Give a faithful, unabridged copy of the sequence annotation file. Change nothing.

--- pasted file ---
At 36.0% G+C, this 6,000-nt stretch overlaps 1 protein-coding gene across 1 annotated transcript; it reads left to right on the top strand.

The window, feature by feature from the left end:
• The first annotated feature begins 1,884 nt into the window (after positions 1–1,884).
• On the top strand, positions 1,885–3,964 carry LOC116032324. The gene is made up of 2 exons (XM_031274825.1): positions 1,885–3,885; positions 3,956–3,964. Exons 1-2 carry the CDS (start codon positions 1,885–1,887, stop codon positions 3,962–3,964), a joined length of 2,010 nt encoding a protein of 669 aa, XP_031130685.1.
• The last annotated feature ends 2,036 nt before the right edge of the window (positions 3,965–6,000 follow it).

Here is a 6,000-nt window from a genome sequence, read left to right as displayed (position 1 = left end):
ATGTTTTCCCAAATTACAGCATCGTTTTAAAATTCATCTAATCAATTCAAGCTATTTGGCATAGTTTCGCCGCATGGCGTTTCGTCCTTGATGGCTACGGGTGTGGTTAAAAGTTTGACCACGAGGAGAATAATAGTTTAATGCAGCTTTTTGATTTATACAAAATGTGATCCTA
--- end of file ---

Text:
At 36.0% G+C, this 6,000-nt stretch overlaps 1 protein-coding gene across 1 annotated transcript; it reads left to right on the top strand.

The window, feature by feature from the left end:
• The first annotated feature begins 1,884 nt into the window (after positions 1–1,884).
• On the top strand, positions 1,885–3,964 carry LOC116032324. The gene is made up of 2 exons (XM_031274825.1): positions 1,885–3,885; positions 3,956–3,964. Exons 1-2 carry the CDS (start codon positions 1,885–1,887, stop codon positions 3,962–3,964), a joined length of 2,010 nt encoding a protein of 669 aa, XP_031130685.1.
• The last annotated feature ends 2,036 nt before the right edge of the window (positions 3,965–6,000 follow it).

Here is a 6,000-nt window from a genome sequence, read left to right as displayed (position 1 = left end):
ATGTTTTCCCAAATTACAGCATCGTTTTAAAATTCATCTAATCAATTCAAGCTATTTGGCATAGTTTCGCCGCATGGCGTTTCGTCCTTGATGGCTACGGGTGTGGTTAAAAGTTTGACCACGAGGAGAATAATAGTTTAATGCAGCTTTTTGATTTATACAAAATGTGATCCTA